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Confessing Our Confession


About ten years ago at my ordination into the Ministry of Word and Sacrament I still vividly recall a conversation I had with one of my husband’s aunts.  She grew up Roman Catholic and was very much used to the practice of making confession (Sacrament of Reconciliation) with her priest before partaking of the Eucharist.  At the ordination service she heard the invitation to come to the table of grace, invited by Christ himself the host of the meal, the Lamb of God who takes away the sin of the world.  She responded to that invitation and ate and drank the body and blood of new life and forgiveness.  Afterwards, when we had time to chat, she asked me about the process.  “I’m used to making confession before coming to communion.”  “You did,” I said. Then I proceeded to explain to her about corporate confession and forgiveness.  As a community of faith we confess our sins together, known and unknown, and then receive absolution in the name of Christ our Savior.  (We do practice private confession and forgiveness when desired but each time we gather to worship we confess our sins to God in this corporate fashion.)

That practice is the verb, confession.  There is also a noun, confession.  The two are intricately tied to one another. . . often it seems that they shift back and forth between verb and noun.

As Lutherans we are a people who make public confession of our faith (verb) using ancient, yet living statements of our collective beliefs (The Confessions).  This all began back in the first centuries of Christianity with the hammering out of orthodox belief in the Apostles’, Nicene and Athanasian Creedal Statements.  Each Sunday in worship we confess our faith using one of these statements of belief (pick one, they are all good!).

We are confessing our confession.

But that’s not all. As Lutherans we also confess our confession using texts from the Protestant Reformation such as the Confessio Augustana (Augsburg Confession) written by Philip Melanchthon as a summary of the Evangelical’s faith witness- the 16th Century Reformer’s common beliefs with the Roman Church and their disagreements were contained in this history changing document.  Lutherans continue to adhere to it today, some 500 years later.  We confess our confession.  Then there was the second generation of Lutherans who were trying to do what the writers of the first Creeds did in their time. . . hammer out orthodox Lutheran teaching this time.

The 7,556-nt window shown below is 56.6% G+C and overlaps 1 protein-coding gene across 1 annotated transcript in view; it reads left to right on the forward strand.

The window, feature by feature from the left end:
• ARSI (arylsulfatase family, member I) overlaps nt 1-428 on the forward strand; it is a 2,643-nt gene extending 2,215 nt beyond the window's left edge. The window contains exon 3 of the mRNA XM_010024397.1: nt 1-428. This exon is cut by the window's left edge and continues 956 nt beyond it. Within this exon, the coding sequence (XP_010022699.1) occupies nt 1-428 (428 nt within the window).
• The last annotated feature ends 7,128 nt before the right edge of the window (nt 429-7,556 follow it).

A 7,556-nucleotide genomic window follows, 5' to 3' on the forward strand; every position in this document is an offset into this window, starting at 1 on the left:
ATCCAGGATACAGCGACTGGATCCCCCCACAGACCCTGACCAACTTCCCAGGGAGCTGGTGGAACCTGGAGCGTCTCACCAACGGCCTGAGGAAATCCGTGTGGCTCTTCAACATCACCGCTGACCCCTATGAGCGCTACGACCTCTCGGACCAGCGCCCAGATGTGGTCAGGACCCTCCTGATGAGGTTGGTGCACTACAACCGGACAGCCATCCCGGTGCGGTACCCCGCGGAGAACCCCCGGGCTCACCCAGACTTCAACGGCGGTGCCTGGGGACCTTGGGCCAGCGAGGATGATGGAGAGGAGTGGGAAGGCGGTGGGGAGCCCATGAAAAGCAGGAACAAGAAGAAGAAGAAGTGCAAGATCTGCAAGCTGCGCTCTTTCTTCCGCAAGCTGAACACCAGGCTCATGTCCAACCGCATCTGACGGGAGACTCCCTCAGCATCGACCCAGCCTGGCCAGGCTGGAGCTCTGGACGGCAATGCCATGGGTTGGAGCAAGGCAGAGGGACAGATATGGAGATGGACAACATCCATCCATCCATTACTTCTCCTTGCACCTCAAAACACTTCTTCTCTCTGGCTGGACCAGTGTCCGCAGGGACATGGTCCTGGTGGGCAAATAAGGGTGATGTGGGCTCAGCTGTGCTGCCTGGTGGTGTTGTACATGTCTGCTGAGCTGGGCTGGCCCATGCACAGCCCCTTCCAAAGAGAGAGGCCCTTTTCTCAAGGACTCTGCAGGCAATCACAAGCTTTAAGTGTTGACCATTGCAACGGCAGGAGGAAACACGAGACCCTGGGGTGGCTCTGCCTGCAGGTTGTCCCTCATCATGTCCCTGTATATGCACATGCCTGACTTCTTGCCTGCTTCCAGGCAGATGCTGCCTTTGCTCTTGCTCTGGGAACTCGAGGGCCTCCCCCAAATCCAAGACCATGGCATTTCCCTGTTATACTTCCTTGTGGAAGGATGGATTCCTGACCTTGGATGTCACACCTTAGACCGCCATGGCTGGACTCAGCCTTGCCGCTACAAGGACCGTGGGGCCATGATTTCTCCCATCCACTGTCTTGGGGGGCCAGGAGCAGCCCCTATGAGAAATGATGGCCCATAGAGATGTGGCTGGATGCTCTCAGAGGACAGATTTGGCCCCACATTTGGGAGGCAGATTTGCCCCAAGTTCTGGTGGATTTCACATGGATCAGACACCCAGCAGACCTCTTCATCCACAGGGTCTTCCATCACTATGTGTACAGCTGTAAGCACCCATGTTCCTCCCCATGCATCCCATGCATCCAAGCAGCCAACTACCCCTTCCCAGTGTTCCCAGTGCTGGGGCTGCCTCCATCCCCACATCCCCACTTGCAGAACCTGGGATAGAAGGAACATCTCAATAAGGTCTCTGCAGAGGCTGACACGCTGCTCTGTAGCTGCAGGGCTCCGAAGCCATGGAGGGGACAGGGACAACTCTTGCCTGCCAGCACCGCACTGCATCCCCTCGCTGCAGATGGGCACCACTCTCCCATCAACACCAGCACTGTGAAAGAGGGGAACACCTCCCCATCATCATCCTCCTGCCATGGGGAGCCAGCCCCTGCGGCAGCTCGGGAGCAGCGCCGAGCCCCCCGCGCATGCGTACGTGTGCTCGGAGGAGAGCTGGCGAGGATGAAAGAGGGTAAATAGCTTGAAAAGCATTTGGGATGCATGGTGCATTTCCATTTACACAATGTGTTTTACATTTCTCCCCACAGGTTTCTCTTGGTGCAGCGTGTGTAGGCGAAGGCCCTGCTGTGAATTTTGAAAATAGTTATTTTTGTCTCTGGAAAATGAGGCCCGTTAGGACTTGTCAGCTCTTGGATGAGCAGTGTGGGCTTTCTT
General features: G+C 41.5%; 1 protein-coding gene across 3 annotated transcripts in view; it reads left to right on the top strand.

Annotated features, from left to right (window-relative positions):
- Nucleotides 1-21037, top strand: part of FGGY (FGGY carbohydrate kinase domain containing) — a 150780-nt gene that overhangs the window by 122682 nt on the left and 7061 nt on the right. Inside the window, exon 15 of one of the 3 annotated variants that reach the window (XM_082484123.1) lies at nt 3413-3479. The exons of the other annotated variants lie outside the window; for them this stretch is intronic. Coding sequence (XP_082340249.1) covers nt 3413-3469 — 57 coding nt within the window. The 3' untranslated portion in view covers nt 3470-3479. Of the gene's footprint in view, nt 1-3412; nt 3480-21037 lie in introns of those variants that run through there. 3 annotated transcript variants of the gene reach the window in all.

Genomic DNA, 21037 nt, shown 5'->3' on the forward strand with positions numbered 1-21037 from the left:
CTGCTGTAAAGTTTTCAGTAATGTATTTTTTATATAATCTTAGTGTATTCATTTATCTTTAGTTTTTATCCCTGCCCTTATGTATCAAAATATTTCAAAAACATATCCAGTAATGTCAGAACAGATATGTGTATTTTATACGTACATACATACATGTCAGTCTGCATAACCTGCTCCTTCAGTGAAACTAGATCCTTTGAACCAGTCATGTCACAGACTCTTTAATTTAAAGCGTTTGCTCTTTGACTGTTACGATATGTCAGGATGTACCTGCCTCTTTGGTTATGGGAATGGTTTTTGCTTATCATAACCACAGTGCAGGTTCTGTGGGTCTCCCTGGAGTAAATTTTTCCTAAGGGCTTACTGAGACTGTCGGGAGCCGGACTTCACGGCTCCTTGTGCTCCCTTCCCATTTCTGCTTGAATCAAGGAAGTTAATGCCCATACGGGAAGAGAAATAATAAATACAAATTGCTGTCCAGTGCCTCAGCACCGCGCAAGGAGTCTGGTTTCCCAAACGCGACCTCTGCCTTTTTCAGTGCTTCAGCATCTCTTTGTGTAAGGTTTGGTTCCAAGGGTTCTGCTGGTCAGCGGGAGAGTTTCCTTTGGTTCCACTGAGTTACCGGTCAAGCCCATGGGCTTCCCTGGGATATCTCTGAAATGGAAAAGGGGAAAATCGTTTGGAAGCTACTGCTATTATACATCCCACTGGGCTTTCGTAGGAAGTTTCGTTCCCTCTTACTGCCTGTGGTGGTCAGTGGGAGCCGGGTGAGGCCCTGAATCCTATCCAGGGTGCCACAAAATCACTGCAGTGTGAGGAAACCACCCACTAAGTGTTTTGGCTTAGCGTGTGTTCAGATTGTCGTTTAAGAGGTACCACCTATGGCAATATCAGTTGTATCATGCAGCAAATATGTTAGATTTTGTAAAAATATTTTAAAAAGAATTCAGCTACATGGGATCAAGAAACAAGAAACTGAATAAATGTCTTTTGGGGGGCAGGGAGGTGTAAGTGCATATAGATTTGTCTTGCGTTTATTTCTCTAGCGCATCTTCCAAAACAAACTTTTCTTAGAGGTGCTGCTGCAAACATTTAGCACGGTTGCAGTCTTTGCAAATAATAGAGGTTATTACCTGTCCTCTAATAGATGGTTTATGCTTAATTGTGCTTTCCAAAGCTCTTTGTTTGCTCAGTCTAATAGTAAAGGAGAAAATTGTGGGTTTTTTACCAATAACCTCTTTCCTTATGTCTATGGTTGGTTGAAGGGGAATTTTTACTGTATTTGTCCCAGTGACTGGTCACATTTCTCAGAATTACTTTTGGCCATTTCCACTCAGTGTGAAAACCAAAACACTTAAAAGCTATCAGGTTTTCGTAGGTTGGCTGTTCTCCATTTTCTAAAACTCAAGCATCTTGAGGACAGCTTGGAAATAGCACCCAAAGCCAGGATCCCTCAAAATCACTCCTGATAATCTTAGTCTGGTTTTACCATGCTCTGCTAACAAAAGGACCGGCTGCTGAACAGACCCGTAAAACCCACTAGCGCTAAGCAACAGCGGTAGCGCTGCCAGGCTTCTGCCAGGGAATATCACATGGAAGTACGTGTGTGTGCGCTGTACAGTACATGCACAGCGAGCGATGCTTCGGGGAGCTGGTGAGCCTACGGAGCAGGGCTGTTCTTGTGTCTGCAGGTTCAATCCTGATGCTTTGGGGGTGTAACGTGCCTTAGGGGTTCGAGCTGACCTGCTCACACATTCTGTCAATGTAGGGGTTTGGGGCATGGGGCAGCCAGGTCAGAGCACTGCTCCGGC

In the 21st Century we, as Lutherans who are first and foremost Christians, continue to confess our confession.  This is not simply a matter of reciting the document word for word in a public place (that would be quite a task to do in fact), rather living out the core meanings of the document in ways that proclaim God’s life giving, life saving Word to a hurting and broken world.  This is a collective effort accomplished by the joint efforts of each and every disciple acting out  (confessing) faith in their particular contexts (family/work/neighborhood/community/local hangouts).  By confessing our confession we define ourselves clearly as followers of Christ who seek to do his will; ones who love others in ways that can be a risk, are often difficult and trying, but that make a radical difference.  (Christ taught us to do this by modeling it for us!  His own confession sounded like, “There is no greater love than one who lays down his life for his friend.”)  When we confess our confession we are showing our neighbors and the world our ethics, core values,  our very witness to the faith we orally confess in worship: that God is creator, one who made everything out of nothing; that Christ is the Savior of the world and the LORD over our lives- bar none!; and that the Holy Spirit is the power of God in the present time sent to call us to faith, change lives, fill us with joy and strength, forgive sins and equip us to do God’s holy work.

So I ask you to consider carefully and thoughtfully this question for today:  WHAT DO YOU CONFESS?  (I’m not concerned here about your brokenness and sin- we all have that in abundance!  You are forgiven, by the way!!  I’m talking about your PUBLIC declaration of your faith in word and action. . . how do you live it out?  How do you show others?  How do you put your particular gifts to work in order to confess your confession?)

Blessings on your journey, this day and always!


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